Wednesday, January 21, 2009

'Misterios de Ultratumba' (1959)

I saw this dvd at CD Warehouse, under its fanciful English title: 'The Black Pit of Dr. M.' It's a Mexican horror flick from 1959, and I was curious to see if it followed in any way the Dr. Mabuse canon. There are vague similarities, but I think they're coincidental: the main character IS a Doctor M. - Doctor Mazali - and he is a psychiatrist and runs an insane asylum. But although you can stretch the similarities a little way - Doctor Mazali is excessively ambitious and unscrupulous - I don't think he's a proper Mabusian anti-hero. He's not really evil, despite the often-repeated fact that he's an atheist. He's not trying to conquer anyone or rule the world, he's really an unbalanced scientist, trying to acquire more knowledge than is good.

I thought this might be a funny/bad movie (what are your first thoughts when you hear the words 'Mexican horror film'?) but I was surprised to find that it's really a quite artistic straight horror film. It doesn't have expensive special effects, as you might expect, but it makes up for it with spooky, atmospheric sets and really excellent photography.

The movie starts out at Dr. Mazali's insane asylum, where his colleague, Dr. Aldama is on the point of death. Dr. Mazali reminds him that they had made a pact - whichever of the doctors was the first to die, would find a way to come back and tell the others the secret of how to go to the next world while remaining alive. No sooner is Dr. Aldama dead than Dr. Mazali, Dr. Jimenez and a medium are busily conjuring him up from the grave. Dr. Aldama does return (invisible to everyone in the room) and through the medium tells Dr. Mazali that there is a way to do what he wishes, but it will entail great suffering and punishment. Dr. Mazali is resolved to go through with it, and the spectre disappears. I have to say, the scenes of Dr. Aldama as a ghost are very effective, even though they're so simple - just a lingering fade-out - but these appearances and disappearances happen in the courtyard full of shifting moonlight on hanging mist, and they're quite eerie. Throughout the movie, there are very effective night scenes full of moving shadows and mist; the shadows of tree branches reach out and wave over walls, through windows and over faces, as if there were a storm going on, even though the scene is quite still.

The next important event is the "treatment" of a mad gypsy woman, who is tranquillized by a music box. Unfortunately, the box lid closes at the most inappropriate time, and she goes berserk, fighting off doctors and orderlies before flinging a bottle of acid into the face of Elmer, one of the orderlies. He becomes terribly disfigured, and the face makeup is really quite repulsive, even if it looks a bit like sheets of cotton with plaster over them have been applied to his face. It doesn't matter too much, though, because the actor playing the role is very effective in his horrified reaction when the bandages come off - a nice slow process, building up the suspense - we see him from the back, then he leaves the scene, screams, breaks a mirror which STILL doesn't show us what the damage is, then we see him from the back again, then FINALLY he turns round.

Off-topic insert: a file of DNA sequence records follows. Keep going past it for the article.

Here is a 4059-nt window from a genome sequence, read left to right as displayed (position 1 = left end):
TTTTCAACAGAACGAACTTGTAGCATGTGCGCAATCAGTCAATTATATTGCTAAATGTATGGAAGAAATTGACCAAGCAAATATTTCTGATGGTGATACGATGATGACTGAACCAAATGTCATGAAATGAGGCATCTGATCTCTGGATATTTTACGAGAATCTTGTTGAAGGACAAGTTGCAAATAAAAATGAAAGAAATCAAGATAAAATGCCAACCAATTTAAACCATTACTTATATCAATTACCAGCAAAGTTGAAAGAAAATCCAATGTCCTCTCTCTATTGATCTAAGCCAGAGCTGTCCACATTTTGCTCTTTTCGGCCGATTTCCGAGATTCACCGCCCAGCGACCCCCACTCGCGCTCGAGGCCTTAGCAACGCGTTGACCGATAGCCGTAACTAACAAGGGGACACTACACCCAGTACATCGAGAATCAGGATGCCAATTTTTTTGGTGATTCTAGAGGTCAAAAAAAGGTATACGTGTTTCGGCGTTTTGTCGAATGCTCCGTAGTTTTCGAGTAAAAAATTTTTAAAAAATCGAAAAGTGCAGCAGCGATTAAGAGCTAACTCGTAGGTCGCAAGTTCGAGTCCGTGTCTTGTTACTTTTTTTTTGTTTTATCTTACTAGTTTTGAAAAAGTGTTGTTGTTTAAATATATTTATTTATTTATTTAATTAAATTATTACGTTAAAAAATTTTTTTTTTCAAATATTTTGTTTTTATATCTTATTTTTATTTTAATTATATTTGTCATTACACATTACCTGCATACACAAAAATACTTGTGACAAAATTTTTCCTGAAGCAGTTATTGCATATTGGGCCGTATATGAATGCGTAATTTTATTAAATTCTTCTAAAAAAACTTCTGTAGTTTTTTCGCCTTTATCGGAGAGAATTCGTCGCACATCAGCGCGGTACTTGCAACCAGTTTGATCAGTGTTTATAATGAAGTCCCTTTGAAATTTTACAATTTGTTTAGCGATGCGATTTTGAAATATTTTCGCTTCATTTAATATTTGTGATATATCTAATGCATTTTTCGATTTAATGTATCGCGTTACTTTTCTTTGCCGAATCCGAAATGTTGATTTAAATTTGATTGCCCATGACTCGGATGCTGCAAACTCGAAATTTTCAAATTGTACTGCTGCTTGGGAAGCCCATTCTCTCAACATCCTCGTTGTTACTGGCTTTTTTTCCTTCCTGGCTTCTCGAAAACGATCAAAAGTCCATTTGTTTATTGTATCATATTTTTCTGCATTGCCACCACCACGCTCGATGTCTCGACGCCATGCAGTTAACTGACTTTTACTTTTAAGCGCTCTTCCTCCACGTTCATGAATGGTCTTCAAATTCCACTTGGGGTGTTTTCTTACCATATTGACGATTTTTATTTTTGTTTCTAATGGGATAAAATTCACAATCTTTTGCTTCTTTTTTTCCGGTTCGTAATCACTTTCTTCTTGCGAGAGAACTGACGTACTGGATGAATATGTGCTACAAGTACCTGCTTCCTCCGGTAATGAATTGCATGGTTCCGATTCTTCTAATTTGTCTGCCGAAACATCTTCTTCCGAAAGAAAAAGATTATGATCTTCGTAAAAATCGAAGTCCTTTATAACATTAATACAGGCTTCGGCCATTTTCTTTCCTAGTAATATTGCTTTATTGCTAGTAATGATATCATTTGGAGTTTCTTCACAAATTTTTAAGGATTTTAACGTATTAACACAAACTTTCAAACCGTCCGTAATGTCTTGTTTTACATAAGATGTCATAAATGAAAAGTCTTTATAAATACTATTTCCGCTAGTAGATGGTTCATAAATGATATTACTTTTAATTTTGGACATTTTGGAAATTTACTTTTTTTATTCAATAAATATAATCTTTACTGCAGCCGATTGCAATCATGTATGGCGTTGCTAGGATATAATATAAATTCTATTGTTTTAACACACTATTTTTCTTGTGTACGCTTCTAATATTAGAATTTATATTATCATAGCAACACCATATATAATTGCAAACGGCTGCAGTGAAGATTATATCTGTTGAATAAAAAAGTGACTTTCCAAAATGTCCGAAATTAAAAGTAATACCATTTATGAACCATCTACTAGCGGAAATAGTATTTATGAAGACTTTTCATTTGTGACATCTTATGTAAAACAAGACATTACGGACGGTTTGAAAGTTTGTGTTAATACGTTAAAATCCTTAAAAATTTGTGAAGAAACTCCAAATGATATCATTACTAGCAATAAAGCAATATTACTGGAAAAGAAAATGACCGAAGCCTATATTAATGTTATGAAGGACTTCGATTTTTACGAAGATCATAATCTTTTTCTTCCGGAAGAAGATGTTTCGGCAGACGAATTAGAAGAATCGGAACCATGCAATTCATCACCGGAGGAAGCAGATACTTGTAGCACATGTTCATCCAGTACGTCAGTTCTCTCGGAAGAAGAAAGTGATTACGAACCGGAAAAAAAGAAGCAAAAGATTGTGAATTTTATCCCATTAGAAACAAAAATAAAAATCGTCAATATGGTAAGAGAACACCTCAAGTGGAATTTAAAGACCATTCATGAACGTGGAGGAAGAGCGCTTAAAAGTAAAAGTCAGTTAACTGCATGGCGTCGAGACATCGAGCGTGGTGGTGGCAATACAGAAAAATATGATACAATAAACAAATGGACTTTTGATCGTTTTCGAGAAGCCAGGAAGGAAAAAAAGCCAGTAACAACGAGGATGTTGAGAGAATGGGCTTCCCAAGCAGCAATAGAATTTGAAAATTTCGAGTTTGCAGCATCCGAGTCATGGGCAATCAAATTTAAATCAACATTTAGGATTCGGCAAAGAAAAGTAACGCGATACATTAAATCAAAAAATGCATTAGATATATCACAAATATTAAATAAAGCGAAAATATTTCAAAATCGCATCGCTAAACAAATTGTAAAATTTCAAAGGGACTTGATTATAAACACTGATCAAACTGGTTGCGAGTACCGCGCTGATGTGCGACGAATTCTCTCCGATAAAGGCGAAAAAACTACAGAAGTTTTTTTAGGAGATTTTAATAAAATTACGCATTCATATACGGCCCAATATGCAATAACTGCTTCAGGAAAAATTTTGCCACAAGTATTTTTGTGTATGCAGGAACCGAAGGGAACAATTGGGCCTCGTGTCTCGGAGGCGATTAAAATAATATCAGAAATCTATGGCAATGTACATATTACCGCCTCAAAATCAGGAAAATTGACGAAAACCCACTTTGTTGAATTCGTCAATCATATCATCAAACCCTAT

In comes a girl, Dr. Aldama's estranged daughter, and also the hero, a young doctor joining Dr. Mazali's practice. They provide the obligatory romance angle, but don't affect the plot too much. The main plot is how is Dr. Aldama's promise going to be fulfilled? It happens through a very nice "inevitable" series of events - Elmer murders the gypsy in revenge for his disfigurement, and Dr. Mazali gets the blame. He is tried and convicted of murder (offscreen - we're just told that several months have gone by and all the appeals have been exhausted) but is convinced that he will not die, because he trusts Dr. Aldama's promise. Then comes the best scene in the whole movie, as Dr. Mazali is led to the gallows. It's all spooky silhouettes against a sharp backlighting, with the gallows and noose floating in black shadows. I guess this is a sort of film noir effect, but it seems almost too stylized. It reminds me of a 'Twilight Zone' episode called 'The Obsolete Man', with long, sharp shadows and a feeling of doom and hopelessness. I don't know just what sort of style you'd call this - expressionist/noir maybe, but it looked very original.

Meanwhile, Elmer is racked with guilt because an innocent man is about to be executed, so he writes a letter to the governor confessing that HE is the real murderer, but...he collapses from a heart attack at the top of the stairs and falls to his death, and the exculpatory letter blows away! Elmer is quickly buried without a coffin (at his own request, apparently). Back to the gallows, and Dr. Mazali is freaking out at his approaching death, and the trapdoor cuts off his screams as he demands that the real murderer pay for his crime. I'm sure you can guess what happens next: Dr. Aldama's promise comes true, as Dr. Mazali is reincarnated in Elmer's body, and proceeds to claw his way out of the grave in the best zombie fashion.

When he comes stumbling back to the insane asylum, nobody is very glad to see him, and he has some work to do to convince the young hero doctor that he really is Dr. Mazali in Elmer's body. The final twist comes - Elmer's letter confessing to the crime is found, and Elmer/Mazali is seized so that he can pay for the murder of the gypsy!

It's really quite a good little horror film.

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